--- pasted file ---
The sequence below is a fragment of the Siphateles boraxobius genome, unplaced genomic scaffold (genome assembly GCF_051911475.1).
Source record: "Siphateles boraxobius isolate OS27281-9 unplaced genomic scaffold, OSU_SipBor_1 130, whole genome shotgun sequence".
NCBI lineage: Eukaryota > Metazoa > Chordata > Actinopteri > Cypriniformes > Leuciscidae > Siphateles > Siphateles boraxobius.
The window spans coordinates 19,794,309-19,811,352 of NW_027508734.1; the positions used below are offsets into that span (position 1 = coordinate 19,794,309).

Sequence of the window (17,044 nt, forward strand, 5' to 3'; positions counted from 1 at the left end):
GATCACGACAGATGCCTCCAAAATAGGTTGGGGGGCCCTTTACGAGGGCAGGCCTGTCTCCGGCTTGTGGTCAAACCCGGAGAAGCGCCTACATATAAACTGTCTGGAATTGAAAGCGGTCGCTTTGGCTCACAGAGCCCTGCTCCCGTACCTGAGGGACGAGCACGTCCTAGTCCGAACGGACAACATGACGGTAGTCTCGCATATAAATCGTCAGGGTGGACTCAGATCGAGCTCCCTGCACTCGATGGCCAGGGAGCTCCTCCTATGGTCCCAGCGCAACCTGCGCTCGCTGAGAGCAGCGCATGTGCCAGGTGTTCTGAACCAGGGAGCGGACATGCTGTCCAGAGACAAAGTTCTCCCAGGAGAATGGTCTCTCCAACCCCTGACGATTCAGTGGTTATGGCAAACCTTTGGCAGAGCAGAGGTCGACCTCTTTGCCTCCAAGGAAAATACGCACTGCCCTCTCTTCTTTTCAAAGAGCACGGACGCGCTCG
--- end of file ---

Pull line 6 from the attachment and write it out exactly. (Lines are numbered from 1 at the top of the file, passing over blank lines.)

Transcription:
GATCACGACAGATGCCTCCAAAATAGGTTGGGGGGCCCTTTACGAGGGCAGGCCTGTCTCCGGCTTGTGGTCAAACCCGGAGAAGCGCCTACATATAAACTGTCTGGAATTGAAAGCGGTCGCTTTGGCTCACAGAGCCCTGCTCCCGTACCTGAGGGACGAGCACGTCCTAGTCCGAACGGACAACATGACGGTAGTCTCGCATATAAATCGTCAGGGTGGACTCAGATCGAGCTCCCTGCACTCGATGGCCAGGGAGCTCCTCCTATGGTCCCAGCGCAACCTGCGCTCGCTGAGAGCAGCGCATGTGCCAGGTGTTCTGAACCAGGGAGCGGACATGCTGTCCAGAGACAAAGTTCTCCCAGGAGAATGGTCTCTCCAACCCCTGACGATTCAGTGGTTATGGCAAACCTTTGGCAGAGCAGAGGTCGACCTCTTTGCCTCCAAGGAAAATACGCACTGCCCTCTCTTCTTTTCAAAGAGCACGGACGCGCTCG